I don't think we're going to attract any local teacher, active, retired or p*ssed off, to get into this . . Because? I've made pretty much what I said in the above post argument to several ex friends over the years and they usually just get mad and stomp off . . They really don't have much of an answer other than "You're not a Teacher, so you'd never understand" . . but I, too, would welcome any constructive input or debate about this. Perhaps something usefull might pop up . .

Sandra
12-10-2011, 06:55 PM
I'd like to see some educator opinions here, too - in fact I've invited several to participate here.

Large, did you scare them all away? lol! j/k!!!

large
12-11-2011, 09:22 AM
When you posit the argument that I continue to pursue, because no one has ever answered it, you aren't going to attract many teachers into this debate . .

Several are willing to blame others, starting with the lack of interest by Parents, of course, the community at large, and of course, the real problem, We don't pay the teachers well enough . .

And (of course) I've got something to say about that . . We either pay Public School Teachers too well, or private school teachers not well enough, because there's a gigantic gulf between the salaries of the two groups . . Private and Parochial School Teachers are paid (generally) only half to two thirds of the salaries their tenured peers draw in the Public School sectors, with far punier benefit packages . . Yet, given the choice, if they can afford it, most would send their kids to the Private or Parochial School . . That should tell us something . .

Getting back to the lack of interest in defending the public school system up here, is the simple fact that few if any can defend the system when asked those questions . .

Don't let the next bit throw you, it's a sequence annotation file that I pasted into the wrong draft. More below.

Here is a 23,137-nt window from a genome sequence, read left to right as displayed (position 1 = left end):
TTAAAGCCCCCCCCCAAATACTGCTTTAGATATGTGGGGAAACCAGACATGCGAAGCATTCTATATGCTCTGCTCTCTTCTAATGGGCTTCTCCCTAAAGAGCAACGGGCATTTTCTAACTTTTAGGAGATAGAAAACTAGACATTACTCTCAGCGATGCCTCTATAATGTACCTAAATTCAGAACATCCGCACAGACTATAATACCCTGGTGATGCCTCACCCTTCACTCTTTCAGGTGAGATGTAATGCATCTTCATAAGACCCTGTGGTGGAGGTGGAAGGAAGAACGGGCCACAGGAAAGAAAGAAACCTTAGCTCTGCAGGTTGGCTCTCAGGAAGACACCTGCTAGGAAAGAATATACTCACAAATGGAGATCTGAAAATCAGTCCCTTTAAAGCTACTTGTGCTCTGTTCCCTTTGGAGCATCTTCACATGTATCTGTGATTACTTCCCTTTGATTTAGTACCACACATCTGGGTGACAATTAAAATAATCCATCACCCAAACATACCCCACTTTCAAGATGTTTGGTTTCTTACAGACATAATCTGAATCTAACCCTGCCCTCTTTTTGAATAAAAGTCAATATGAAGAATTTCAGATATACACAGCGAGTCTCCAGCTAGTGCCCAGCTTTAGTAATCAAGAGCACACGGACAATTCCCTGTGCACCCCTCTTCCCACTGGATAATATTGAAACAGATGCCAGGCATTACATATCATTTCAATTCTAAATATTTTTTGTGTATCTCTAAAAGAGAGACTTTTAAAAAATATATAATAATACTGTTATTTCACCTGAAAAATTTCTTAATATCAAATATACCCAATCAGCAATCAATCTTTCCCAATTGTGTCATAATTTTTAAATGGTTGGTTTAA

Sandra
12-11-2011, 10:12 AM
When you posit the argument that I continue to pursue, because no one has ever answered it, you aren't going to attract many teachers into this debate . .


So in other words, yes you are scaring them away! (Just kidding!)

Seriously, though - the educators I know have pretty much said what Loren is saying - although they're also saying that while they don't think the CSAPs were meant to interfere with their lesson plans, it's exactly what they're doing because the teachers don't feel that they have the flexibility they'd like to work with their students. There is such a tremendous focus on those durned things.

Also, the CSAPs have been implemented for what - 15 or so years (approx) now? So many teachers today may not know what teaching life was like before the CSAPs and those that do are mostly retired now.

My own observation - as a parent - I've been around the western half of the US - and no where have I seen so many school closings as I have in Colorado - especially after the implementation of the CSAPs, which was Governor Owens' baby. In fact, I don't recall any school closings in any other state I've been in except for one where the school burned down, but it was rebuilt.

So I can't help but wonder what the link between the CSAPs and school closings are - is it just more "throw away" attitude? Our schools, like our marriages, have become disposible?

In California, for example, if a school building can't be repaired, then the students are taught in portables while the building is razed and rebuilt. I don't know what they do about low attendance, though - I don't think that they have that problem there as overcrowded as the state is, so I can't make a comparison to Colorado schools on that one. Plus the cost of living in California is so high that their schools have the money for that. The thing is, schools in California have a higher priority than schools in Colorado - when it comes to funding. The difference between here and there is like night and day.

And then there's Kansas - not exactly a rich state - but their schools manage to stay open. How do they do that? I'm beginning to think we need to send D60 admin on a field trip to a few different states so they can see how other Districts outside of Colorado operate without closing their schools - especially those on lower budgets. Maybe they can get some ideas and implement them here. Salina, for a long time, had schools that were dwindling in attendance. But I don't recall any of them ever closing. Salina, according to the last census, has a population of almost 48,000. Rounded about, that's roughly half the size of Pueblo. (Those of you who want to get technical - ok, less than half the size of Pueblo.) They have fewer resources than we do, so how are their schools staying open? Their idea of a school closing involves inclement weather.